Prof. Michael Behrenfeld

Michael Behrenfeld did his undergraduate studies in Biology at Eastern Washington University. He then completed a Master’s degree in Biochemistry, Statistics, and Environmental Studies and a Ph.D in Bio-optical Oceanography, both at Oregon State University. He then took a post-doctoral position with Dr. Paul Falkowski at Brookhaven National Laboratory in New York and simultaneously taught as an Adjunct Professor at Long Island University, Southampton NY. From there, he worked briefly as an Assistant Professor at Rutgers University in New Jersey before taking a civil servant position at the NASA Goddard Space Flight Center. In 2005, he moved back to his native Pacific Northwest as a Professor in the Department of Botany and Plant Pathology at Oregon State University, where he remains today. Dr. Behrenfeld’s scientific interests range from subcellular processes to global scale phenomena. His recent work has focused on the photophysiological signatures of iron stress in phytoplankton, alternative pathways and fates of photosynthate, global expressions of photoacclimation in phytoplankton, phytoplankton blooms, and the use of active lidar sensors for studying plankton ecology.


Dr. Ana Dogliotti

Ana Dogliotti is head of the Marine Division of the Quantitative Remote Sensing Group at the Institute of Astronomy and Space Physics (IAFE) in Buenos Aires, Argentina. She received a Ph.D. in biology from the University of Buenos Aires in 2007, where she used satellite ocean color data to study phytoplankton ecology and distribution in the Argentinean Sea. After getting her PhD she worked as a postdoctoral researcher at the Río Grande Federal University (FURG) in Brazil in 2008 and at the Royal Belgian Institute of Natural Science (RBINS) in Belgium in 2011 where she specialized in optically complex turbid waters. Since 2012 she is researcher at the National Research Council for Sciences (CONICET) in Argentina and is currently the coordinator of the ANTARES Network, an integrated Latin American network that focuses in the study of long-term changes in coastal ecosystems sites using in situ and remote sing data. Her research interests are developing algorithms and applications using ocean color technologies for water quality monitoring and assessment in lakes, estuaries, and oceans. She carries on activities like satellite products validation (using field-based optical instruments and satellite remote sensing data), evaluation of atmospheric correction algorithms and development of bio-optical algorithms to evaluate and improve satellite-derived products in the Argentine Sea and particularly in the optically complex turbid waters of Río de la Plata in Argentina. She is actively involved in ocean color satellite missions like Sentinel-3 as a member of the S3 Validation Team and is also part of the Scientific Team of the future Argentine-Brazilian Ocean Color Satellite Mission SABIA/MAR.


Prof. Ronghua Ma

Ronghua Ma is the co-head of the Lake Environment Remote Sensing group at the Division of Geographic Information Science (DGIS) and the Lake and Watershed Data Center (LWDC), Nanjing Institute of Geography and Limnology, Chinese Academy of Sciences. He has lead a number of important national and international projects on the use of satellite data to monitor lake environment change, with a particular focus on developing new approaches to identifying phytoplankton concentrations, optical conditions and trophic status. These were developed for aquatic ecosystems with complex aquatic and atmospheric conditions and have been used by both researchers and regulatory agencies. He has developed a number of widely used algorithms for the detection of cyanobacteria blooms and optical depths. He designed and manages the in-situ experimental platform for Lake Taihu, obtaining continuous above/under-water surface measurements, as well as an indoor experimental platform to observe dynamics in the vertical distribution of phytoplankton and particulate matter under different conditions. His research and development activities has resulted hundreds of peer-reviewed cooperative papers/books in English/Chinese, and tens of patents. These developments have been used in a Provincial early warning scheme for algal bloom monitoring by remote sensing of Lake Taihu, Lake Chaohu, Lake Hongze, major water resources in the middle and lower reaches of the Yangtze River. Prof. Ma earned major awards by the Jiangsu Provincial Government in 2008 and in 2012 and by Chinese Academy of Sciences in 2015 for his pioneering work on the lake cyanobacterial bloom monitoring.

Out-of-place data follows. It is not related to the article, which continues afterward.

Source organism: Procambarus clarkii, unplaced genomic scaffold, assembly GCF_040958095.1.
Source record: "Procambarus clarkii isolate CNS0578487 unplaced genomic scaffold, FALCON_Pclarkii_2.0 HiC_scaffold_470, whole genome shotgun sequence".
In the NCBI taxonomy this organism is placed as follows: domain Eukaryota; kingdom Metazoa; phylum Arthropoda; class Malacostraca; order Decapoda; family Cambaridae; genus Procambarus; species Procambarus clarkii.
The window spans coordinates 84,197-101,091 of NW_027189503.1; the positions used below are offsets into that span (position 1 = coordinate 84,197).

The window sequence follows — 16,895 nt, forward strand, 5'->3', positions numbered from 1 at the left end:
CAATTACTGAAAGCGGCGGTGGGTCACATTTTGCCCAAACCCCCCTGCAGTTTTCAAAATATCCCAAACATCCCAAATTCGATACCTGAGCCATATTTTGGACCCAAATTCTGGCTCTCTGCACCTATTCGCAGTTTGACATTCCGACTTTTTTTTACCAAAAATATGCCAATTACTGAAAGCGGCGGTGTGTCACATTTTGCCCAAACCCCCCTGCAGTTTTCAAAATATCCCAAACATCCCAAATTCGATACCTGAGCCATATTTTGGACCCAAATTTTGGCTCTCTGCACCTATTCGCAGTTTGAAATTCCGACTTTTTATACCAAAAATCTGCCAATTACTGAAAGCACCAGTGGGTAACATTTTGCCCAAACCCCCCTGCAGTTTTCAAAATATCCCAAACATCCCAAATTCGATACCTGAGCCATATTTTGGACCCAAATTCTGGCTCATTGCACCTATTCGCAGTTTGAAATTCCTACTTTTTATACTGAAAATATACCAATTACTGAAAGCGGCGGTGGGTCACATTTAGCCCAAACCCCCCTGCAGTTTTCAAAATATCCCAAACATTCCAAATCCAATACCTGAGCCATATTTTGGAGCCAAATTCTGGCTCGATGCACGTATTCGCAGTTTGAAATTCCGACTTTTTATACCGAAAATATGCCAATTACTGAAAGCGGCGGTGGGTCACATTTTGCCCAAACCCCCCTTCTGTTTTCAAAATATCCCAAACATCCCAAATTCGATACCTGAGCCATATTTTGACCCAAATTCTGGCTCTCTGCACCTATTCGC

Dr. Kevin Ruddick

Kevin started his studies with a Bachelor’s in Mathematics, moving through Masters in Computational Fluid Dynamics and in Marine Modelling ,to a PhD in Physical Oceanography and Hydrodynamic Modelling. The turning point occurred in 1996 when NASA was preparing to launch SeaWiFS and make the data freely available. Kevin was lucky to get a small project to start in Ocean Colour Remote Sensing. He learned about atmospheric correction by reading papers and the SeaDAS processing source code, and contributed to improving the SeaDAS/SeaWiFS atmospheric correction over turbid waters. Since then he has followed with amazement the incredible progress in both satellite hardware and data processing algorithms, specialising in satellite data algorithms, validation and exploitation for turbid waters. His team now works with a wide range of optical missions, validating and exploiting the mainstream polar-orbiting ocean colour missions, but also extracting information on water constituents from other missions, including geostationary meteorological satellites and high resolution land remote sensing missions.

More keynote speakers to be added soon.